Pruitt’s congressional appearances this week could mark the second formal time the Oklahoma native will be confronted with pointed questions about recent reports regarding ethics concerns. Three weeks ago he appeared on Fox News against advice from White House media specialists, the sources said.
“I don’t think that that’s even remotely fair to ask that question,” Pruitt responded.
The EPA did not respond to a request for comment on Pruitt's preparations for this week's hearing.
Pruitt has been the focus of a raft of media reports over the past several weeks. Those reports described efforts to secure raises for several of his top aides, despite objections from the White House; costly travel expenses and questionable changes to his office, all done under the guise of boosting security for Pruitt.
But sources familiar with Pruitt’s prep sessions for two congressional hearings scheduled for Thursday say the group sessions have focused almost exclusively on policy matters, and not on the multiple looming controversies. His chief of staff, Oklahoma City native Ryan Jackson, has been quarterbacking the sessions. Earlier this month, it was Jackson who took responsibility for securing raises for several of Pruitt’s top aides – something Pruitt said had occurred without his knowledge.
On Tuesday, Pruitt unveiled a new rule for how the EPA would limit the use of scientific materials to only research that makes the underlying raw data publicly available. Pruitt says the change will allow for more transparency. Critics, including former EPA administrator Gina McCarthy, say it could disqualify some of the research that forms the basis of regulations intended to protect public health.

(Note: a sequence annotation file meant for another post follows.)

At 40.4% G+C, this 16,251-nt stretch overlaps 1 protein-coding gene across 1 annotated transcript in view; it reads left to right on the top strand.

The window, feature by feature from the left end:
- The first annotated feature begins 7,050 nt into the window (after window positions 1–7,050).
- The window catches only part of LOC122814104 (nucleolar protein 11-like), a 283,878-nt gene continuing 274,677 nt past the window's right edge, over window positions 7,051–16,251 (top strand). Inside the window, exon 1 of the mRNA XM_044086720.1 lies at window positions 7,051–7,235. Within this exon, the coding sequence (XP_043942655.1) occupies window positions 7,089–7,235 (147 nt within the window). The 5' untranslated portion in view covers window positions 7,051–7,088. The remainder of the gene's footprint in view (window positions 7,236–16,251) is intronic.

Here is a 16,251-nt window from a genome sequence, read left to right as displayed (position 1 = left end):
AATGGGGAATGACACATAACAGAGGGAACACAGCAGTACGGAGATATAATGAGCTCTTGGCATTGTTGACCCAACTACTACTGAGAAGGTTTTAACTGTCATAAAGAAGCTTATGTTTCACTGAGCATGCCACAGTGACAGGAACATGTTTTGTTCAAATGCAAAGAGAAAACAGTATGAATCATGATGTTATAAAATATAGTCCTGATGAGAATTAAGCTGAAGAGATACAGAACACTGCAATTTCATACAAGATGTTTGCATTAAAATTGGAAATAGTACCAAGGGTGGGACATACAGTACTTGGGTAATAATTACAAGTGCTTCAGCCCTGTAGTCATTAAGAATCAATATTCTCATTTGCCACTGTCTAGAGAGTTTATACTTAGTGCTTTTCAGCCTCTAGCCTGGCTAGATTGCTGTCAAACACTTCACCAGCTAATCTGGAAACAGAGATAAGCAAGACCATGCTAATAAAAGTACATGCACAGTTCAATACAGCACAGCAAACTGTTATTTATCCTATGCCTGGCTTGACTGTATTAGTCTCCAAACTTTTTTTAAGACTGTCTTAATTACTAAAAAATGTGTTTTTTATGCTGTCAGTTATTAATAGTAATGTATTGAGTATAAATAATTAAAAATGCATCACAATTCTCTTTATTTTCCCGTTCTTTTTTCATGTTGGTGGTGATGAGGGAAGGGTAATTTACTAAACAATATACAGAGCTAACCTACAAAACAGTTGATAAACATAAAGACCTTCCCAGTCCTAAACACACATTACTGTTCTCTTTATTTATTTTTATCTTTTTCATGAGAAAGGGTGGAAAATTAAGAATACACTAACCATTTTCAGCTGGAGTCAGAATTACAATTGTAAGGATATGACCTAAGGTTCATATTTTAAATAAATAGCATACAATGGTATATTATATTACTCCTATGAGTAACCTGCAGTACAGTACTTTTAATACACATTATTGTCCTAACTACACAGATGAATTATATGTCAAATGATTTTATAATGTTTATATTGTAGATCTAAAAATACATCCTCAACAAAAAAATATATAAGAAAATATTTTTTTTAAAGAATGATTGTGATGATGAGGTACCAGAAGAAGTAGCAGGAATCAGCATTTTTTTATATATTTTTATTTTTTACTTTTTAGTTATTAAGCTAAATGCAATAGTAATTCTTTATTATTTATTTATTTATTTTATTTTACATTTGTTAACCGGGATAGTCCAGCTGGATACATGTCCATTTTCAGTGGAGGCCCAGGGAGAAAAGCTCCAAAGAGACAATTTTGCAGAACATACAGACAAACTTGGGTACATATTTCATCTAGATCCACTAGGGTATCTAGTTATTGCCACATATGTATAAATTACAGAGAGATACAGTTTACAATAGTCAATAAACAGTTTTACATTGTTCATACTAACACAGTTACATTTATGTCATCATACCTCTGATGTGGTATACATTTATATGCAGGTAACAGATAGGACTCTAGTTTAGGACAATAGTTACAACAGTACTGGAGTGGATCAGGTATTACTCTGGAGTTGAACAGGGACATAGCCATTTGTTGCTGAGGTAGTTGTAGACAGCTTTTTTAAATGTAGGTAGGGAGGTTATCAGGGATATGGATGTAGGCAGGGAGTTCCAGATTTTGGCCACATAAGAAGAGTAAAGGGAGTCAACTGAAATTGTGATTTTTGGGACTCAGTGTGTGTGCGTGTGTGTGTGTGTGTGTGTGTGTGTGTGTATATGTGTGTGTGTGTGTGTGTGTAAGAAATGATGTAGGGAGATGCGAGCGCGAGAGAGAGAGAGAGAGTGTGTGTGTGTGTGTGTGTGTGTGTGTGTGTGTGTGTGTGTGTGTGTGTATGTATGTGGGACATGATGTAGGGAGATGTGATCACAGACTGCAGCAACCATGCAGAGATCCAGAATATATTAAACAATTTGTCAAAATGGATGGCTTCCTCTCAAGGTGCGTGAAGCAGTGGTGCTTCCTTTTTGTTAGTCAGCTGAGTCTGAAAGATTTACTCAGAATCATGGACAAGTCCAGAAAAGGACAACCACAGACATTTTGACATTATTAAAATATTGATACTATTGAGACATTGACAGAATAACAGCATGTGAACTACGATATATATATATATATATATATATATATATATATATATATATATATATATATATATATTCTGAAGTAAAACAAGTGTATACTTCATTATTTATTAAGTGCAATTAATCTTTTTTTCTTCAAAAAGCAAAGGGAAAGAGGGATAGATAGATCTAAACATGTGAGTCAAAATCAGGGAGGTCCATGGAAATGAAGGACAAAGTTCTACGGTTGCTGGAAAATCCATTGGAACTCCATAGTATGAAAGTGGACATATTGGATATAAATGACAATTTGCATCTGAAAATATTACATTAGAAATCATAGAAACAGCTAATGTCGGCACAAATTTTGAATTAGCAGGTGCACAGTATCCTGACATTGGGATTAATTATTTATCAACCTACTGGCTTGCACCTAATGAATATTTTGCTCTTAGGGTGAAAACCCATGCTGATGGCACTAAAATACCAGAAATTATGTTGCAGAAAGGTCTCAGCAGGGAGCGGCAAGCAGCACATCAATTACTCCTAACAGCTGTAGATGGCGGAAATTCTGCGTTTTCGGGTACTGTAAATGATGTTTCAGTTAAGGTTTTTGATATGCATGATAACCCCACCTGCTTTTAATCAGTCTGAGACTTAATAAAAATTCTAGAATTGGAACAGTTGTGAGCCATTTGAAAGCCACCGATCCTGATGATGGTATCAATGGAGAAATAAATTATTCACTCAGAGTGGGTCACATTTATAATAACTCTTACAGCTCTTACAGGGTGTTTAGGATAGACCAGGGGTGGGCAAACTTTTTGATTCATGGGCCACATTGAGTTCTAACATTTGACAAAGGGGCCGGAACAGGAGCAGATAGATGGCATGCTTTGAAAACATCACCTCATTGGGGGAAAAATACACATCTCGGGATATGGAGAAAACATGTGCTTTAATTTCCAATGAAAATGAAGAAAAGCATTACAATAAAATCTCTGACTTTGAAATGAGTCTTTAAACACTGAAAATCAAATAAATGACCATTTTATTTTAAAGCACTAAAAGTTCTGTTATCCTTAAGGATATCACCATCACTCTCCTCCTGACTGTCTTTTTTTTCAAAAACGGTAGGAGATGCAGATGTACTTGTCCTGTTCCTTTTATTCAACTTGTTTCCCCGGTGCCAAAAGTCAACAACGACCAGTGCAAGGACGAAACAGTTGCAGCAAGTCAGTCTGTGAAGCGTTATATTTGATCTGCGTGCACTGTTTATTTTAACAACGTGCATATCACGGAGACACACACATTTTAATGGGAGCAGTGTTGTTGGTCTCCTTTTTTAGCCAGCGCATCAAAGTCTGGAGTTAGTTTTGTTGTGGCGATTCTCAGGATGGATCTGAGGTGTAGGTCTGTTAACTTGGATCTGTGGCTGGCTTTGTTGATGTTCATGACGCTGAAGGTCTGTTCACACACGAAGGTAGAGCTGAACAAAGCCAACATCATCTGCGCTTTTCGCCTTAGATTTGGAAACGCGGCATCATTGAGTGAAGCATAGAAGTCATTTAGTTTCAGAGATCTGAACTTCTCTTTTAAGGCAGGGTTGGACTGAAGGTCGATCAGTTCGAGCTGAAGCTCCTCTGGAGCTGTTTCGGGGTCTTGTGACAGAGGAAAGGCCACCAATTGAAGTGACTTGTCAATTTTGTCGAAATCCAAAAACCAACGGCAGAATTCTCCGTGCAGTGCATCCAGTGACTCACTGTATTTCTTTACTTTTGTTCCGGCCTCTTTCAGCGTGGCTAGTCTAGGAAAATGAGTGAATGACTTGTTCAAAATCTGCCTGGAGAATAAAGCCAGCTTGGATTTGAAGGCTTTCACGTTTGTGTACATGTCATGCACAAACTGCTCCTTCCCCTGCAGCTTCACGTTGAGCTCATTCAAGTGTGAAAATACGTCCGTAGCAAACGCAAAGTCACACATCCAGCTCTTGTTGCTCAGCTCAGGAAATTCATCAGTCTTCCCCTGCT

Ahead of his expecting grilling on Capitol Hill, Pruitt still has the support of conservative leaders outside of Congress, who co-signed a letter earlier this month thanking Trump for standing by Pruitt.
"He’s one of the strongest members of the Cabinet in achieving President Trump’s agenda of draining the swamp," Jenny Beth Martin, the chairman of the Tea Party Patriots Citizen Fund, said in an interview.
"The grassroots across this country like what Scott Pruitt is doing," she said, adding that her group would likely encourage members to support Pruitt later this week.
Conservatives outside the administration have remained in contact with the White House, and have expressed support for Pruitt, sources familiar with the conversations tell ABC News.
ABC News' Benjamin Siegel contributed to this report.